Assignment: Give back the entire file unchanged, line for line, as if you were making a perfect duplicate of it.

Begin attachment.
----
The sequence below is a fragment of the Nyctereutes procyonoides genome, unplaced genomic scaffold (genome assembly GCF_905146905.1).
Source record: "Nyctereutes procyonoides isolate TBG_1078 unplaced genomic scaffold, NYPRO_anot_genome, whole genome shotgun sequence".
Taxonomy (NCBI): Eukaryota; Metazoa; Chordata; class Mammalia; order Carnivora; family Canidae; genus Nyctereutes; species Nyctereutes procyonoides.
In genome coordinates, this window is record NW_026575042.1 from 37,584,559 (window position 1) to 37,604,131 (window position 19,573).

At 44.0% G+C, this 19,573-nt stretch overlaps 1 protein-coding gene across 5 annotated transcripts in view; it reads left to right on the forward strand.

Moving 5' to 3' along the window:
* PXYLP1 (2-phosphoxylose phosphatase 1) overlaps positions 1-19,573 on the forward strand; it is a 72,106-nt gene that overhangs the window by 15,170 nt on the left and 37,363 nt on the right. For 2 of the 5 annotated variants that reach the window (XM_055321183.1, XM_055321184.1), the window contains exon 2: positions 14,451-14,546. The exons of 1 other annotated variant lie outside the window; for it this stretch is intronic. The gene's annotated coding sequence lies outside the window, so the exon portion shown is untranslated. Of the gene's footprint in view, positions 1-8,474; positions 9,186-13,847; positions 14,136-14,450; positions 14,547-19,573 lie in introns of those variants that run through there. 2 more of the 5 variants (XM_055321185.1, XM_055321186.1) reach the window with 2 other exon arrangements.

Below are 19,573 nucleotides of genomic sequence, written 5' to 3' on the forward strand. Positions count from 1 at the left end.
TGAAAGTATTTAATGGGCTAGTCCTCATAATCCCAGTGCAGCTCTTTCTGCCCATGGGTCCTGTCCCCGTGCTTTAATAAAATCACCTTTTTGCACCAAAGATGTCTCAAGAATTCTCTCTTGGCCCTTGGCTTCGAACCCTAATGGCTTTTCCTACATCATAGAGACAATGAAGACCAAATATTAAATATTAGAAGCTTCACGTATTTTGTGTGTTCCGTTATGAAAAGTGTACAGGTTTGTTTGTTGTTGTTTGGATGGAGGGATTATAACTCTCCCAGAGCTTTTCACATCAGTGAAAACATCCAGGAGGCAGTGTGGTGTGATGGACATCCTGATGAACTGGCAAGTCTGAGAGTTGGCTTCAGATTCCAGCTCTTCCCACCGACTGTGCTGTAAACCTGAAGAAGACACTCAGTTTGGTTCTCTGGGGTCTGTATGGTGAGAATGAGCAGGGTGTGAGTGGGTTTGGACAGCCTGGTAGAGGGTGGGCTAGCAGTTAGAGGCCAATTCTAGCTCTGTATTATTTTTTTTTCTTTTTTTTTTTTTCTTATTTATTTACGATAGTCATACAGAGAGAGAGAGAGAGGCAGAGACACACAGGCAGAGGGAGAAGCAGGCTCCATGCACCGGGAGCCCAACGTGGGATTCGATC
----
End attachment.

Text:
The sequence below is a fragment of the Nyctereutes procyonoides genome, unplaced genomic scaffold (genome assembly GCF_905146905.1).
Source record: "Nyctereutes procyonoides isolate TBG_1078 unplaced genomic scaffold, NYPRO_anot_genome, whole genome shotgun sequence".
Taxonomy (NCBI): Eukaryota; Metazoa; Chordata; class Mammalia; order Carnivora; family Canidae; genus Nyctereutes; species Nyctereutes procyonoides.
In genome coordinates, this window is record NW_026575042.1 from 37,584,559 (window position 1) to 37,604,131 (window position 19,573).

At 44.0% G+C, this 19,573-nt stretch overlaps 1 protein-coding gene across 5 annotated transcripts in view; it reads left to right on the forward strand.

Moving 5' to 3' along the window:
* PXYLP1 (2-phosphoxylose phosphatase 1) overlaps positions 1-19,573 on the forward strand; it is a 72,106-nt gene that overhangs the window by 15,170 nt on the left and 37,363 nt on the right. For 2 of the 5 annotated variants that reach the window (XM_055321183.1, XM_055321184.1), the window contains exon 2: positions 14,451-14,546. The exons of 1 other annotated variant lie outside the window; for it this stretch is intronic. The gene's annotated coding sequence lies outside the window, so the exon portion shown is untranslated. Of the gene's footprint in view, positions 1-8,474; positions 9,186-13,847; positions 14,136-14,450; positions 14,547-19,573 lie in introns of those variants that run through there. 2 more of the 5 variants (XM_055321185.1, XM_055321186.1) reach the window with 2 other exon arrangements.

Below are 19,573 nucleotides of genomic sequence, written 5' to 3' on the forward strand. Positions count from 1 at the left end.
TGAAAGTATTTAATGGGCTAGTCCTCATAATCCCAGTGCAGCTCTTTCTGCCCATGGGTCCTGTCCCCGTGCTTTAATAAAATCACCTTTTTGCACCAAAGATGTCTCAAGAATTCTCTCTTGGCCCTTGGCTTCGAACCCTAATGGCTTTTCCTACATCATAGAGACAATGAAGACCAAATATTAAATATTAGAAGCTTCACGTATTTTGTGTGTTCCGTTATGAAAAGTGTACAGGTTTGTTTGTTGTTGTTTGGATGGAGGGATTATAACTCTCCCAGAGCTTTTCACATCAGTGAAAACATCCAGGAGGCAGTGTGGTGTGATGGACATCCTGATGAACTGGCAAGTCTGAGAGTTGGCTTCAGATTCCAGCTCTTCCCACCGACTGTGCTGTAAACCTGAAGAAGACACTCAGTTTGGTTCTCTGGGGTCTGTATGGTGAGAATGAGCAGGGTGTGAGTGGGTTTGGACAGCCTGGTAGAGGGTGGGCTAGCAGTTAGAGGCCAATTCTAGCTCTGTATTATTTTTTTTTCTTTTTTTTTTTTTCTTATTTATTTACGATAGTCATACAGAGAGAGAGAGAGAGGCAGAGACACACAGGCAGAGGGAGAAGCAGGCTCCATGCACCGGGAGCCCAACGTGGGATTCGATC